Lack of competitiveness/lack of grades/being able to just punt a class for a P and not having it be a big deal at all
OCS/Levin Center career advisors (Because our class size is so small, you can get tons of one-on-one help and really they will basically help you do anything with your law degree that you could ever imagine)
LRAP means that the loans may not be a big deal
Small class/section size means it's really cohesive and everyone gets to know everyone really well
Academia/clerkship opportunities are WAY better
Definitely places better in DC than UT, and Atlanta probably no big difference either way--and to be honest, in bigger TX markets, probably no difference either since you have TX ties
Small class size (I can see getting sick of the same people after a while, although there's always the rest of the university)
Cost of living, especially if you want to move off campus--and availability of nearby off campus housing is not great
Boring immediate area (there's tons of cool stuff to do, but most of it's an hour away, like in the city)
Cost overall (though again, there's always LRAP)
Farther away from home/family
I would definitely take either Stanford or UT full-ride over your other options.
I am debt-averse too, and it's a little terrifying to look at my loan statements sometimes! But here's the thing--I decided I could commit to doing something law-related for ten years. With a Stanford degree, I'm unlikely to ever be unemployed, and so that means I'll either be doing something public interest and awesome (my current goal is to be a public defender) and not really having to pay back any of my loans, or working at a big firm where I make enough money that paying back the money is not a big deal at all. Either way it shouldn't be too much of a burden.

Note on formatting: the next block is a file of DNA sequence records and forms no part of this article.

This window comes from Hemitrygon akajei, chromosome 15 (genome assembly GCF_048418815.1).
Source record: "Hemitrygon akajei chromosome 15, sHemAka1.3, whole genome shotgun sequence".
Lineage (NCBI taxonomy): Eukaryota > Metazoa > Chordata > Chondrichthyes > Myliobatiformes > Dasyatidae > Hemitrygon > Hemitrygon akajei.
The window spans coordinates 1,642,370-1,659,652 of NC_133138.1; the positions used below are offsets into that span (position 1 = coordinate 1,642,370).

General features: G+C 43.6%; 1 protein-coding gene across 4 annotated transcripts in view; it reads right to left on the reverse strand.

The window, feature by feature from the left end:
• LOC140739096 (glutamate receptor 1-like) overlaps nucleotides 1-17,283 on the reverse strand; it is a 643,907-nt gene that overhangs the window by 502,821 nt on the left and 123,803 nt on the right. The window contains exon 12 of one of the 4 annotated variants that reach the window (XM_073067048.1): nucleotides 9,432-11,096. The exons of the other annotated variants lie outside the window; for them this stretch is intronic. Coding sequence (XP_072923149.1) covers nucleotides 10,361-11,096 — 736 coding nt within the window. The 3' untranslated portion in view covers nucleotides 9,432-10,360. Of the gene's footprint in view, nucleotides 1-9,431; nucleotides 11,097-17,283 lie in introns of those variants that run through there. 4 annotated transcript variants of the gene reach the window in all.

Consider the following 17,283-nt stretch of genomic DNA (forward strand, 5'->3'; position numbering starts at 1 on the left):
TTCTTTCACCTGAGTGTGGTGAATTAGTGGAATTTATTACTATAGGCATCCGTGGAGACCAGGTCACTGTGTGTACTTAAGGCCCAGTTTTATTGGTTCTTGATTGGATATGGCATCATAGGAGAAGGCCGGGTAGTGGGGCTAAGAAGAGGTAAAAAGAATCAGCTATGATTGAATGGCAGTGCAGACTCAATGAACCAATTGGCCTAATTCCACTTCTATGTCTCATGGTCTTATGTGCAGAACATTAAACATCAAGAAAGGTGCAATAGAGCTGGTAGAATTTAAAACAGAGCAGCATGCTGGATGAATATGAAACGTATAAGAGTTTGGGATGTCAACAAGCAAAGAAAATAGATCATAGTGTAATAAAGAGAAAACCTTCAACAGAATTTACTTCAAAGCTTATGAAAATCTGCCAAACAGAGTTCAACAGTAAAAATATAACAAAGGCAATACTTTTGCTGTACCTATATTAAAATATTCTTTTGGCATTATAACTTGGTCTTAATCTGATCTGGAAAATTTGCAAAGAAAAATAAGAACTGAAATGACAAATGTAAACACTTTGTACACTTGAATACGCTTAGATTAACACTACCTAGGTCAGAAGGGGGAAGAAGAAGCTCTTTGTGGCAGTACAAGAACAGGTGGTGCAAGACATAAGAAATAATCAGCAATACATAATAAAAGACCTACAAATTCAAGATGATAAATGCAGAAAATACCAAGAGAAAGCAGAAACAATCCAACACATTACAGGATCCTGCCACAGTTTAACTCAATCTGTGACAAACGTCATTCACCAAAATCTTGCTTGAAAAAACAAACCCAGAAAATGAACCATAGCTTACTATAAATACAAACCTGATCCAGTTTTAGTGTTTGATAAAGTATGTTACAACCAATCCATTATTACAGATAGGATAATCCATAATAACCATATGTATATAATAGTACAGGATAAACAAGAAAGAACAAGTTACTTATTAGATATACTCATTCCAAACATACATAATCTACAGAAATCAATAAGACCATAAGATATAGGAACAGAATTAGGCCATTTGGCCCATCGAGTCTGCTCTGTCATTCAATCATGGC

If you have any interest at all in being a professor, I wouldn't go to UT--it's possible, but highly unlikely you could become a professor from there. I chose Stanford because I wanted to keep all my potential career paths open, instead of just narrowing them to firm job/abandoning law field altogether. Plus I figured, if I don't go to Stanford, I'll always wonder what if--what kind of people could I have met? What amazing professors/opportunities could I have had? I knew what I would be getting at UT, so I knew what I was giving up, but Stanford and a Stanford degree are a lot more wide open.
Not going to lie, some days I do wish I were living in Austin (but for me personally most of that has to do with the fact that I live off-campus with my two dogs and had to live kind of far away from campus as a result, which I wouldn't have had to do in Austin). But I wouldn't have had time to do most of the fun stuff in Austin this first year anyway, and when I have more free time I can find the time to go SF. But I never really have a day where I wish I were at UT. My professors here are just too amazing, and I do love having the sense that we're the future leaders of the profession, that people in my class are going to be SCOTUS clerks (and maybe justices!) and prominent politicians and general counsels at major companies and NGO leaders...there are a few people at UT who will do exceptional things, but most people in the class will just work at firms their whole lives. There's nothing wrong with that, but it's nice to feel exceptional too.
Okay this is really long and rambling, gotta get back to editing a brief. Post here or PM me if you have more specific questions. I'm happy to help! It was a really really hard decision for me, but I don't think you can actually go wrong either way.
Oh, and definitely go to Stanford's ASW/visit some other time, plus visit UT if you haven't done so already (but don't let yourself be too seduced by how awesome Austin is). I feel like actual visits will help make your decision for you if you're still struggling. Good luck!